William & Mary Journal of Race, Gender, and Social Justice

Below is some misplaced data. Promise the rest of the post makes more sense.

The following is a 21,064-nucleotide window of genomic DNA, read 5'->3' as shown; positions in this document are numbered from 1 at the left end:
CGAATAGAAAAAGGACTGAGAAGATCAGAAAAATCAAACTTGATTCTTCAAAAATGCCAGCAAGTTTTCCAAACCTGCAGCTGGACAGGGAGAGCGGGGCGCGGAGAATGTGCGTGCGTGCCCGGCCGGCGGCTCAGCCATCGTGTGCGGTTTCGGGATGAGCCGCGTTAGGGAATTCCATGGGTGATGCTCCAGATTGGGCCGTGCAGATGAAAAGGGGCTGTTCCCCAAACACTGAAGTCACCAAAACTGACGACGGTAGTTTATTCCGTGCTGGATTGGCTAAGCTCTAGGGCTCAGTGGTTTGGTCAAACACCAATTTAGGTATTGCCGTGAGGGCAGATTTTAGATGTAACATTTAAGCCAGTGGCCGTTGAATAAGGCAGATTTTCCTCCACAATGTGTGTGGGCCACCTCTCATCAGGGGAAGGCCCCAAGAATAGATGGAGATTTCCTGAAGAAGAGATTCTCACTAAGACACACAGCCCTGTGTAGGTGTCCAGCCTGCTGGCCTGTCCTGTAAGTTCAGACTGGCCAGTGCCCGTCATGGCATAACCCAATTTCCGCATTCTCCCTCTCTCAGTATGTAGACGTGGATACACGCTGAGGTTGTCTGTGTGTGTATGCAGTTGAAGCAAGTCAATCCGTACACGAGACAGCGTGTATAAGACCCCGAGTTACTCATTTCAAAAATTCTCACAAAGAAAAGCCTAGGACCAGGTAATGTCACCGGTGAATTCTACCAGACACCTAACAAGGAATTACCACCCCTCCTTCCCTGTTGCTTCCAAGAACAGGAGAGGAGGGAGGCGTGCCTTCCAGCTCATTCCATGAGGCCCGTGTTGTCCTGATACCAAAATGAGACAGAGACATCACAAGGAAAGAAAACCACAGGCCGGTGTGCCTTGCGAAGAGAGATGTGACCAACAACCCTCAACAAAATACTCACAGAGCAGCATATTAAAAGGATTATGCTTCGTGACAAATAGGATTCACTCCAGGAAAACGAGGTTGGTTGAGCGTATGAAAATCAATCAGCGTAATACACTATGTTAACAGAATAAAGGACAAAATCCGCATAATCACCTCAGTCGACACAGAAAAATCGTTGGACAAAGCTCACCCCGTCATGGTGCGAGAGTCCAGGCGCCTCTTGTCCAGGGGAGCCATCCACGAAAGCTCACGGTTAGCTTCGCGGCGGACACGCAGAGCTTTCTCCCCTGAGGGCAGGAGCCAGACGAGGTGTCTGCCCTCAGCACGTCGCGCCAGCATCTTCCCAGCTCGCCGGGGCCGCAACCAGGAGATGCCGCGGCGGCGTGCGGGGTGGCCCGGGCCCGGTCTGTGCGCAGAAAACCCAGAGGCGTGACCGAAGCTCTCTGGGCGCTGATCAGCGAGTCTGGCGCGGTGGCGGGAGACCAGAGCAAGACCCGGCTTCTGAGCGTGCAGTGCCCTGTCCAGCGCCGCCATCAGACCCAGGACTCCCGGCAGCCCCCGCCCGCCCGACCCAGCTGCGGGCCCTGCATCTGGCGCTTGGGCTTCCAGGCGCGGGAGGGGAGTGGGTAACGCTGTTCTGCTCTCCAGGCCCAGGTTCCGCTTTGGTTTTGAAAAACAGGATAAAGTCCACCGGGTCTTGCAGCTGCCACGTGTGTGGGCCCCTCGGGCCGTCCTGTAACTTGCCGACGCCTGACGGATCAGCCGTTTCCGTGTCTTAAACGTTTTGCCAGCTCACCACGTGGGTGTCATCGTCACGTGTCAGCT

The death penalty in America has been studied, discussed, and written about extensively. The vast majority of researchers, however, have focused their study of the death penalty, or capital punishment, on male prisoners. This article examines the data related to women on death row since 1973, with particular attention to similar problems that have been documented for men, while highlighting racial differences and/or racial disparities where found. The subjects were 157 women who received death row sentences, forty-nine women currently on death row, and the eleven women executed since 1973. The data demonstrated that some racial disparities do exist with regard to women receiving death row sentences. However, definitive conclusions explaining why these differences exist are speculative due to the relatively small number of females receiving the death penalty.